Paul Joseph Watson
Wednesday, June 29, 2011
The final showdown for the TSA groping bill is set to take center stage in the Texas House today, with the Senate version of the bill up for a vote as the special session of the legislature hurtles towards its deadline at midnight tonight.
However, despite reports that the wording of the House bill will be identical to Senator Dan Patrick’s SB 29, which while significantly weakened, does offer some token resistance to TSA abuse, Patrick himself wrote on his Facebook last night that the House has refused to accept his bill.
“Instead they passed a Resolution speaking out on TSA policy,” complained Patrick, referring to a toothless proclamation that merely calls on Congress at the national level to “ensure acceptable treatment of the public by personnel of the Transportation Security Administration”.
Meanwhile, the Fort Worth Star-Telegram reports that “The measure that will be up for a vote today is Patrick’s Senate-passed measure,” contradicting Patrick’s own statement.
Whatever the language of the final House version, if there is to be a House version at all, Rep. David Simpson will need 120 members out of a 150 member House to show up and vote in favor of the bill, which is certainly not a given considering the fact that lawmakers went AWOL last week for the first scheduled hearing of the bill.
“I’m encouraged, and we’ll see where people are tomorrow,” Simpson said after the House Criminal Jurisprudence Committee voted 7-1 to advance the bill to the House floor.
However, the Associated Press reports that political partisanship could derail the bill completely. “49 Democrats may vote against the bill because supporters characterize it as defying Obama Administration policies,” states the article, adding that Simpson may fail to achieve 120 out of 150 votes.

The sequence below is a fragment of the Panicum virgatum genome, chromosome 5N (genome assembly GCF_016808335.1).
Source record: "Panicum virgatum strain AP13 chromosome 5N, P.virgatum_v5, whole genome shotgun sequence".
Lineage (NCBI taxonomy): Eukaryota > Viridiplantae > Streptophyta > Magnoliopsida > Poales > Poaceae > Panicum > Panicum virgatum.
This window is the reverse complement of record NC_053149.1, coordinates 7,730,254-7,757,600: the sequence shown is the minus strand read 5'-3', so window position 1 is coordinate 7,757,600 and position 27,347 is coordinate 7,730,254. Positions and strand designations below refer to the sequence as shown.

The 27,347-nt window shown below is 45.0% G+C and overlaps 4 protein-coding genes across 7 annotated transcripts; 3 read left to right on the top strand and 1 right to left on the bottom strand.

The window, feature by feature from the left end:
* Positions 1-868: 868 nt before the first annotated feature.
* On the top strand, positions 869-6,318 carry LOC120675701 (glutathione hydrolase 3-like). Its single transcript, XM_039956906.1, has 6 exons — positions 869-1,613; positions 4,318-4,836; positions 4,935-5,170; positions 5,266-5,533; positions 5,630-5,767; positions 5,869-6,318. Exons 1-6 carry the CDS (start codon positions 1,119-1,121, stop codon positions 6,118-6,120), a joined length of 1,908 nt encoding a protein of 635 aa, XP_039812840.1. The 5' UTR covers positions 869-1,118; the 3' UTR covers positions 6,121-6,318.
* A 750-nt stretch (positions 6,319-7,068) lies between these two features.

While acknowledging the concerns of cynics who point out that SB 29 virtually authorizes the TSA to continue business as usual, the lobby group TSA Tyranny explains how Patrick’s bill, which is stronger than the amendment-stuffed version concocted as a result of Speaker Joe Straus and Lt. Gov. David Dewhurst’s efforts to sabotage the process, is marginally better than no bill at all.
We submit to you that, while imperfect, this bill defends your liberties on at least three fronts:
1. SB 29 makes it illegal for a TSA agent or agents to perform an enhanced pat-down without either your express permission or reasonable suspicion of the presence of an object.
2. SB 29 makes it illegal for the TSA to fine you if you refuse to participate in their enhanced pat-down after entering the screening process.
3. SB 29 affords sanctions against a TSA agent or agents who conduct themselves in a way contrary to this statute.
Critics have addressed these presumed benefits by pointing out that “reasonable suspicion” of a prohibited object could be met if the individual refuses to go through a naked body scanner or sets off a metal detector, and that the TSA would simply bar you from flying if you refused a pat down.
The battle in Texas to uphold the Constitution and stop the advance of the TSA, which is now turning into a literal occupying army as the country sinks into a decaying banana republic, will draw to a close at midnight tonight, but the wider war to restore eviscerated liberties will continue to rage.
Paul Joseph Watson is the editor and writer for Prison Planet.com. He is the author of Order Out Of Chaos. Watson is also a regular fill-in host for The Alex Jones Show.
This article was posted: Wednesday, June 29, 2011 at 5:00 am